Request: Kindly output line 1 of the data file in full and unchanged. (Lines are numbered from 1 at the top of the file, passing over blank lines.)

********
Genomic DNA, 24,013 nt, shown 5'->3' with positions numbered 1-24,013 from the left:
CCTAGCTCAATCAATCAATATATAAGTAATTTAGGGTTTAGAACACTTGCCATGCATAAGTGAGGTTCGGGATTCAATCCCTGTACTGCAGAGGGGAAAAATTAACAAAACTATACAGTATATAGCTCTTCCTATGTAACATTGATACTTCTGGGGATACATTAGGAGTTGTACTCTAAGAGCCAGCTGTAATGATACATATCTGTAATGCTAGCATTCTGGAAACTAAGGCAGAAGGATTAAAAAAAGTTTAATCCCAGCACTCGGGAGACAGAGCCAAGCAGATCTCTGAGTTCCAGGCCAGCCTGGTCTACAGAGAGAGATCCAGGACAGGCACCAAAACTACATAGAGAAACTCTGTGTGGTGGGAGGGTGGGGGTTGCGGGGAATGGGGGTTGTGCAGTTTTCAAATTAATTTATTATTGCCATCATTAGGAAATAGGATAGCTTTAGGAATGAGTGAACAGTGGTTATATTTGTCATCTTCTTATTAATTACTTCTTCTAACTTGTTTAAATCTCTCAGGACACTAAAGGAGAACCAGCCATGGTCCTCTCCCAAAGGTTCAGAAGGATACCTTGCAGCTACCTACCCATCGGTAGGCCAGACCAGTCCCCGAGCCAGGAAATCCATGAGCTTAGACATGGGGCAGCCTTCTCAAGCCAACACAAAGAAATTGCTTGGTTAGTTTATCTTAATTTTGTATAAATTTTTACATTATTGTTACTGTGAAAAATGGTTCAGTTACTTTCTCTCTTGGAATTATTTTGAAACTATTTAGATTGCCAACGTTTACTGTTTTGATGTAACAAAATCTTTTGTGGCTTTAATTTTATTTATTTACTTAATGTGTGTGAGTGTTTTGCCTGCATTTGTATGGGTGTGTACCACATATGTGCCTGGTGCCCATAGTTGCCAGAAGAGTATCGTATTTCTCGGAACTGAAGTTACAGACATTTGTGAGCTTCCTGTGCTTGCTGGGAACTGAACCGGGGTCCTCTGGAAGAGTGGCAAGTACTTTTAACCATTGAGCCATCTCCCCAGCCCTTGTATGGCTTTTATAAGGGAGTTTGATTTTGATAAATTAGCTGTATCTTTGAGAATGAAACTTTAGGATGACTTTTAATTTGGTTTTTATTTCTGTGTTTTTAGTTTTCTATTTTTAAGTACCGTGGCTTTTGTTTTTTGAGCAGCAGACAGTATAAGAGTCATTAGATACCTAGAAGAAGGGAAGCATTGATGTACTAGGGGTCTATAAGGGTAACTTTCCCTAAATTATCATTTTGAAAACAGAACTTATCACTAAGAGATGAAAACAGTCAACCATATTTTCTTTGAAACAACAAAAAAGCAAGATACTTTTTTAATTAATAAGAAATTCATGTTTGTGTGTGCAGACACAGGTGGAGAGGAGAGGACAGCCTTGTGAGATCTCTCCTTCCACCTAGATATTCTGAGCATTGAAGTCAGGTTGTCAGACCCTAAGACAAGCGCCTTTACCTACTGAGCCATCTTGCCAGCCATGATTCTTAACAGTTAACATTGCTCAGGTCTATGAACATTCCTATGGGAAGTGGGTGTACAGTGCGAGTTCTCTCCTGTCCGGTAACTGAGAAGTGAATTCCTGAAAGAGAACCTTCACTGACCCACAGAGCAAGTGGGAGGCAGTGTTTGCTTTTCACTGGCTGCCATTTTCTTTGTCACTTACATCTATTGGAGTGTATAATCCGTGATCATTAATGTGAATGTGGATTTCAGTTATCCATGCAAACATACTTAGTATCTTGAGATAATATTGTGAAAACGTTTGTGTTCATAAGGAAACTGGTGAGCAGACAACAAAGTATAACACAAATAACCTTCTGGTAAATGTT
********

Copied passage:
Genomic DNA, 24,013 nt, shown 5'->3' with positions numbered 1-24,013 from the left: